Getting enough sleep is one of the easiest things you can do to boost your memory, improve your mood, and positively affect many other parts of your life. It's trukely a magic elixir.
But science now proves you can get too much of a good thing. Because a massive new study of 116,632 people's sleep habits shows an unmistakable link between getting too much sleep, and dying prematurely.
This truly is a fascinating study, published just days ago in the European Heart Journal. The researchers, led by Chuangshi Wang of McMaster University in Canada, examined the associations between people's (a) total sleep time and frequency of afternoon naps and (b) total deaths and major cardiovascular events.
- People who slept between eight nine hours each night had a roughly 5 percent greater risk of developing cardiovascular disease or dying early, compared to people who slept only six hours per night.
- People who slept between nine and 10 hours per night had a 17 percent greater risk of the same conditions or early death than the six-hour-per-night sleepers.
- Those who slept more than 10 hours a night had a stunning 41 percent higher rate of cardiovascular disease or dying early.
There are three big caveats to note here. The first is our old friend, correlation versus causation.
Specifically, this study suggests that people who sleep longer are more likely to die early -- but it doesn't necessarily suggest that they die earlier because they sleep more.
It's possible for example that people who develop cardiovascular disease are simply heavier sleepers and are more likely to die early. One doesn't have to cause the other. Similarly, it might make sense that people who had nascent or developing health issues would be more likely to take daytime naps.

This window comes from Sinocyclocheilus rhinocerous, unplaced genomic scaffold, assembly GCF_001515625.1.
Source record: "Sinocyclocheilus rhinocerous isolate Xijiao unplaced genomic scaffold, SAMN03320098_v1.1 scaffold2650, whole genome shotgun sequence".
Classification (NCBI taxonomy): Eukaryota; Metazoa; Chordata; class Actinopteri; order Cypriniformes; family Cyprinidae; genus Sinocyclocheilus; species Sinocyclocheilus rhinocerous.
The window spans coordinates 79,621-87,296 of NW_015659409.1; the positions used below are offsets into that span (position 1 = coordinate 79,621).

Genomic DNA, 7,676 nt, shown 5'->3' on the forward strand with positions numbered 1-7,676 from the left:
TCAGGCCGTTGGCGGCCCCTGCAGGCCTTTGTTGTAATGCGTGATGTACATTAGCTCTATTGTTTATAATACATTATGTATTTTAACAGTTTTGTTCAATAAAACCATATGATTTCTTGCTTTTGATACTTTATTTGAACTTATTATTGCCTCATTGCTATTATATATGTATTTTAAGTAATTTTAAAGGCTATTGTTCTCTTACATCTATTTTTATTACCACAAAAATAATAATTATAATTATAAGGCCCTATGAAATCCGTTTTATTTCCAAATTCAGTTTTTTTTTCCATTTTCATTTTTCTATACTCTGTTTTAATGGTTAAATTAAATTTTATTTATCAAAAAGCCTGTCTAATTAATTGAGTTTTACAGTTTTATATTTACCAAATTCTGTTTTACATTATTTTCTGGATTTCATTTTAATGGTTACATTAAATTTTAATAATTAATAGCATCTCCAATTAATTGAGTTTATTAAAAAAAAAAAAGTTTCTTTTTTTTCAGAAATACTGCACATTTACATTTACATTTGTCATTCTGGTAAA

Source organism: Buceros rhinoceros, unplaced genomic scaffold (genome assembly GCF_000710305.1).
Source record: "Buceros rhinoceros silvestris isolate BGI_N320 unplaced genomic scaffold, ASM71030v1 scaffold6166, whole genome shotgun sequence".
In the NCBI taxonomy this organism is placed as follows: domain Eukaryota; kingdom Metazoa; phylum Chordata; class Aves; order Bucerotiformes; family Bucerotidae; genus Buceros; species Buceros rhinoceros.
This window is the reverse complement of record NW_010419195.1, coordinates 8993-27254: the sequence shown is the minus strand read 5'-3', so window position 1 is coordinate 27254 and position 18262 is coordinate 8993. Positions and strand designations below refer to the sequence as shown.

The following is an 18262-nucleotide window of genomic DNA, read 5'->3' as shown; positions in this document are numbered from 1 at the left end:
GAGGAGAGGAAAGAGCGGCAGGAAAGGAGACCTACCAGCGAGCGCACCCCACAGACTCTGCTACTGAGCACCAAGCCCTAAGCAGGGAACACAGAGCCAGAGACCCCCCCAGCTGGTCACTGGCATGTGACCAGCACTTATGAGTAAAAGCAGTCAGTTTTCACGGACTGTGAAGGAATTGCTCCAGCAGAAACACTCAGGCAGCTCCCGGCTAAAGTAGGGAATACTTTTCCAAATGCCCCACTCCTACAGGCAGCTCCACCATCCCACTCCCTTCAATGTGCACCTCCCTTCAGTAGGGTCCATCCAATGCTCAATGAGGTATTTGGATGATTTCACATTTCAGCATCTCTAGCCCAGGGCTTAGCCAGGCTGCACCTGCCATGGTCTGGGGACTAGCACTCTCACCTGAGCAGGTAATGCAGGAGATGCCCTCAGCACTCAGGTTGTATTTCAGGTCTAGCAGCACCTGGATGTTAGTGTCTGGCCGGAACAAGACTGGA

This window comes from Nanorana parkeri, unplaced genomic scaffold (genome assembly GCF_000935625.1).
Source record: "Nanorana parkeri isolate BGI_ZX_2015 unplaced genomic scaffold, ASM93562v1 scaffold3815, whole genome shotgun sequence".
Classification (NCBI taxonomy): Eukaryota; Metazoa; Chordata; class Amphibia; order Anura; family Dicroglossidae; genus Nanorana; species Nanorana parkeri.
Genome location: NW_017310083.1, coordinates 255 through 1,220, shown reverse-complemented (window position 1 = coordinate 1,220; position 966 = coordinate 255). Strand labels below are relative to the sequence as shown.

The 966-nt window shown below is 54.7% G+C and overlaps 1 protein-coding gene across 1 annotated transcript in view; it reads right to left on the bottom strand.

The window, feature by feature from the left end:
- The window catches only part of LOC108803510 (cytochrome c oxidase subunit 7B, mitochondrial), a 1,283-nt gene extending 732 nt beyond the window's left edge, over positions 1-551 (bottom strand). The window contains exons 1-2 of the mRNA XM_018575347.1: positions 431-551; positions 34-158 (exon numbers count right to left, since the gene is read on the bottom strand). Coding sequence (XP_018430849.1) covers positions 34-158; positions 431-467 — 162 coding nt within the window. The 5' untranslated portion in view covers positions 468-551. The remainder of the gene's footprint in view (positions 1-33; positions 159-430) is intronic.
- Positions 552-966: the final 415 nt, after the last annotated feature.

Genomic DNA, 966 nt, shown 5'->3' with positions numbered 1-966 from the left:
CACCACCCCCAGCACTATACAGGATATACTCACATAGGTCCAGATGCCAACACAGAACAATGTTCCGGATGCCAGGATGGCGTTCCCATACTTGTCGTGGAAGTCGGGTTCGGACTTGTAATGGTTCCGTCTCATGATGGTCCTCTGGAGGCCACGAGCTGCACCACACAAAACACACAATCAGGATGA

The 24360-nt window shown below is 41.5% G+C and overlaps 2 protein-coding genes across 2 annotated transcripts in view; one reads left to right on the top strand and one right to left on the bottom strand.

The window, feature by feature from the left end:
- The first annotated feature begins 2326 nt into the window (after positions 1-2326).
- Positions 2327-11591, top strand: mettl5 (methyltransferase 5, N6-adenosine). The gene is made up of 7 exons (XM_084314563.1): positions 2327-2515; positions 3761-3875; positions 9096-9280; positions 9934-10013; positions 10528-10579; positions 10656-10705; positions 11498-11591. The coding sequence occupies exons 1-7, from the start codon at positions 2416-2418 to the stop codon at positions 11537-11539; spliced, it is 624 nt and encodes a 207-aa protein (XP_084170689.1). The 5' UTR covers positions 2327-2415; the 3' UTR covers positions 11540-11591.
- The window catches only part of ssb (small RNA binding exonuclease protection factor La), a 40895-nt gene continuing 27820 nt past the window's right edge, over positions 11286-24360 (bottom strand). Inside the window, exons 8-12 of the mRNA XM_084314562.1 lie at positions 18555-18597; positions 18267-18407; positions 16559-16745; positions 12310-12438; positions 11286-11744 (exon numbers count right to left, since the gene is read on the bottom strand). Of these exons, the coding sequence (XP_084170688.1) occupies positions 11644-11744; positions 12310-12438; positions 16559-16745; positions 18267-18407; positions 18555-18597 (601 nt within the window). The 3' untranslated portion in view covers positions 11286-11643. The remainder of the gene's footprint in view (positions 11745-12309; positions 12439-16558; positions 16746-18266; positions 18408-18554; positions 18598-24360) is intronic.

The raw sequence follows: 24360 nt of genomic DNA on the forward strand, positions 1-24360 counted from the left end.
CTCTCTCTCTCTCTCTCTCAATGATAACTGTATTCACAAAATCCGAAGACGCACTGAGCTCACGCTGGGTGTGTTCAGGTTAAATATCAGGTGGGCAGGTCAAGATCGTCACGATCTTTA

Second, and this will allow many of us to breathe a sigh of relief, the link between daytime napping and increased rate of death only mattered in people who were sleeping more than six hours a night.
So if you're like me, and you struggle to get enough sleep at night with all your commitments but occasionally crash for an hour during the day, you're good.
Finally, it should also be noted that in general, a median of 7.8 years passed between the first measurement of people's sleep, and the follow up report that noted whether they were healthy, or had developed diseases or even passed away.
Based on that, it doesn't seem that this turned out to be a study of mostly people who were sick to begin with, for example. In fact, the researchers said they controlled for age, BMI, smoking and alcohol use, and lots of other health and behavioral data.
Across the board, of the just over 116,000 people studied, 4,381 were deceased by the end of the study, and 4,365 had major cardiovascular events. So just over 7.5 percent combined.
The takeaways? Well, the good news is that this should ultimately make our sleep targets more reasonable, especially for busy entrepreneurs and other people.
"Get enough sleep -- that is, six to eight hours a day," Wang told the New York Times when it reported on this. "But if you sleep more than nine hours a day, you may want to visit a doctor to check your overall health."